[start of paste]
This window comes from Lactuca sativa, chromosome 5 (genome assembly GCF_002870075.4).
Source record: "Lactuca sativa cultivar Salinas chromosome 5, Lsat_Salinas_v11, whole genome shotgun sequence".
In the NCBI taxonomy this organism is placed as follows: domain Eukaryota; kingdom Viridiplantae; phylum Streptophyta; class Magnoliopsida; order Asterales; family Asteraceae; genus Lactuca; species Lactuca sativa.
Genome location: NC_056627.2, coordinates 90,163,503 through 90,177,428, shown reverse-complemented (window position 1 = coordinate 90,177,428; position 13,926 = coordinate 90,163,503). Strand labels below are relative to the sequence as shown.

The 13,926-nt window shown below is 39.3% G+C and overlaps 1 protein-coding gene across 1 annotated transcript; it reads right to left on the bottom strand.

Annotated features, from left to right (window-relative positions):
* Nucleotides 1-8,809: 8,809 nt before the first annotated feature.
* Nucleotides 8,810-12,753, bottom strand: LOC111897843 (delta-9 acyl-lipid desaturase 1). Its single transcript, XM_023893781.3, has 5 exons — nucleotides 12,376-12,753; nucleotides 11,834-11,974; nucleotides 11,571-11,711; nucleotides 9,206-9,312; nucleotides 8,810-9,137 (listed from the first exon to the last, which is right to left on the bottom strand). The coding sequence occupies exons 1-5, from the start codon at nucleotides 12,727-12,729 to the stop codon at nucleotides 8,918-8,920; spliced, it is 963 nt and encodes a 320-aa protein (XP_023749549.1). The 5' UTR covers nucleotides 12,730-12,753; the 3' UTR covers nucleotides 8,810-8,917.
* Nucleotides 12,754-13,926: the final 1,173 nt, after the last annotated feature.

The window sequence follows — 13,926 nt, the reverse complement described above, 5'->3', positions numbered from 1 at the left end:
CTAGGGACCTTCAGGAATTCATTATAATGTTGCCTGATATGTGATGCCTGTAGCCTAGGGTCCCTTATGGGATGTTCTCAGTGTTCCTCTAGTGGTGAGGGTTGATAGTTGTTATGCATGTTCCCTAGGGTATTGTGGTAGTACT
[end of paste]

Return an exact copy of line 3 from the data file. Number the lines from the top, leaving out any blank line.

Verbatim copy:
In the NCBI taxonomy this organism is placed as follows: domain Eukaryota; kingdom Viridiplantae; phylum Streptophyta; class Magnoliopsida; order Asterales; family Asteraceae; genus Lactuca; species Lactuca sativa.